Upasaka Cai Guo Hao from Malaysia:
The Dharma assembly has successfully concluded today. I believe everyone is filled with Dharma joy. I participated in every period during the last twenty-one days' session because it's a requirement for those of us leaving home soon. [Editor's note: Upasaka Cai Guo Hao is one of the members of the Shramanera-trainee program.] Although the participation was mandatory, we nevertheless benefited from bowing repentance. Sure our feet hurt when we started bowing, but we got used to it after two or three days, and ended up bowing with much more ease and energy. What do I mean by that? To chant loudly is the wonderful Dharma here. When you turn up the volume of your incantation you will eliminate sleepiness and be full of spirit. The more you sing, the happier you get; the more you sing along, the more energized you become—all your pores and cells seem to chant along too. Isn't that quiet wonderful? On that day you'll also be especially upbeat, a feeling that will last until bedtime.
My personal experience has been that even before I fall asleep, the tune and Buddhas' names from the Buddha Hall ceremony still echo in my head. Sutras such as the
Karmic Difference Sutra elaborate, "By reciting Buddhas' names and sutras loudly, one accrues ten meritorious virtues. Namely, one will: (1) eliminate sleepiness; (2) scare heavenly demons; (3) permeate the ten directions with one's sound; (4) end the suffering of the three paths; (5) prevent the entrance of external sounds; (6) ensure that the mind does not scatter; (7) cultivate courageously and vigorously; (8) delight all Buddhas; (9) bring forth samadhi; and (10) be reborn in the Pure Land. The
Jewel Accumulation Sutra also states, "Reciting the Buddha's name with a high volume causes the demon armies to retreat and disperse." So a sonorous and vibrant voice in chanting, reciting the Buddha's name and reciting sutras makes the Dharma assembly even more adorned and upbeat.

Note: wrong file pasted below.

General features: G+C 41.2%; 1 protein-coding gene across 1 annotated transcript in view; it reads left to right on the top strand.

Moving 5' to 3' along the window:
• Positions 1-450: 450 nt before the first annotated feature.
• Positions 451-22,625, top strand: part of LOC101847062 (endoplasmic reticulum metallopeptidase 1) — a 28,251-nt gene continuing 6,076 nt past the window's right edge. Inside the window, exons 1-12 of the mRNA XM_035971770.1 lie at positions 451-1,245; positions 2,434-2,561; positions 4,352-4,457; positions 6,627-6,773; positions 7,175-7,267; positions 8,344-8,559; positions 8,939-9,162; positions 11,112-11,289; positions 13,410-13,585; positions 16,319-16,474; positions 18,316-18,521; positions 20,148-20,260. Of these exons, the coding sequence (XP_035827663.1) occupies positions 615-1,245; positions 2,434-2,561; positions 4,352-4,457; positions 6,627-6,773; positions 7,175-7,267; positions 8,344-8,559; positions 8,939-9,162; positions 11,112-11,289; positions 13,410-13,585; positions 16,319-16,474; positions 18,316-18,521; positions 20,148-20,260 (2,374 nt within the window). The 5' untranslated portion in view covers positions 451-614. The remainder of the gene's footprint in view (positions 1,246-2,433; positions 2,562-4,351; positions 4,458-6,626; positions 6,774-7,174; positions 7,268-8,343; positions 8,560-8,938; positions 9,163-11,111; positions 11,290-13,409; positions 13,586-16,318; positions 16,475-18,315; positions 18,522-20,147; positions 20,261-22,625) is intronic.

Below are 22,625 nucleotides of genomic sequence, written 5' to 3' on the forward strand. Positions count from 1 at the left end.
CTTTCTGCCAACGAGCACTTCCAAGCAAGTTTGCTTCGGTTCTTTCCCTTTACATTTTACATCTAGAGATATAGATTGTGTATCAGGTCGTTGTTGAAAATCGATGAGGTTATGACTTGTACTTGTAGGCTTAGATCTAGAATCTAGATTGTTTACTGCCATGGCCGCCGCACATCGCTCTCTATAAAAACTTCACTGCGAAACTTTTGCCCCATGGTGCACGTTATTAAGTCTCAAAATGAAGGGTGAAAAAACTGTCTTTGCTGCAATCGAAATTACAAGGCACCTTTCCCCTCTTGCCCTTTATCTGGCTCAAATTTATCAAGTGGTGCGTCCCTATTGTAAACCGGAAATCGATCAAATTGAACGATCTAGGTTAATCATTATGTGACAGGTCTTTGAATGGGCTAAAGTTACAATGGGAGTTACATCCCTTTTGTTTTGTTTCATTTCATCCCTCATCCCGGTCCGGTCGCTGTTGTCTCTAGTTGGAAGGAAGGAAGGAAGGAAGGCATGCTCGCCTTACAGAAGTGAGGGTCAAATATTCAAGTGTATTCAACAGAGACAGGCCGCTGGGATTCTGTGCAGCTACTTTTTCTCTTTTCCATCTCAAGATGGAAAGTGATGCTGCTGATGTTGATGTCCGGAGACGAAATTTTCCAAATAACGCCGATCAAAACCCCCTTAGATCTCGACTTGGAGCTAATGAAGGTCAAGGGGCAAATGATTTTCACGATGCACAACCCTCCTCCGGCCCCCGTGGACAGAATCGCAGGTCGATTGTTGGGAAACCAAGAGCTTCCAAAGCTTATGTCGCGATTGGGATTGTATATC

Maybe someone will ask, "Why are you talking about all this? The Dharma session has already ended." Don't worry, everyone can use this method during June's Avatamsaka Dharma Assembly. Amitofo!
Upasaka Sun Guo Wei of Singapore:
The "Chapter of Universal Worthy's Conduct and Vows" explains Universal Worthy Bodhisattva's third vow, to pervasively practice the giving of offerings, by saying, "Among all offerings, the offering of Dharma is the foremost." As Buddhist disciples of proper faith, we should commit our bodies and minds to protecting and upholding Buddhism, propagating the proper Dharma, and giving whatever we can to constantly turn the Dharma wheel; thus we ensure that living beings will always follow the Buddha's teachings. Shakyamuni Buddha has already entered nirvana; although we may be far from the Honored One, the Buddha's teachings remain in the world. Every eminent and virtuous patriarch has relied on the Buddha's teachings to cultivate and certify to the fruit. We should waste no time to follow in the Buddha's footsteps, apply the principles that he taught, deeply enter the sutra treasury and grow and nurture our Dharma body and wisdom life.
"Faith is the mother of merit and virtue." We should be especially confident about Buddhadharma and the Venerable Master's teachings. If not for the Venerable Master's teachings, it would have been very unlikely for us to stumble onto the path of cultivation. However, cultivation depends on each individual; we should boldly and vigorously practice, never retreating. In an excellent environment for cultivation such as the CTTB, we should exhort ourselves to maximize our potential, advancing toward our goal. Beyond feeling fortunate for having completed the Ten Thousand Buddhas Repentance Ceremony, I hope once you're home you will constantly admonish yourself to not retreat from your initial resolve, to not languish and to not eat meat again.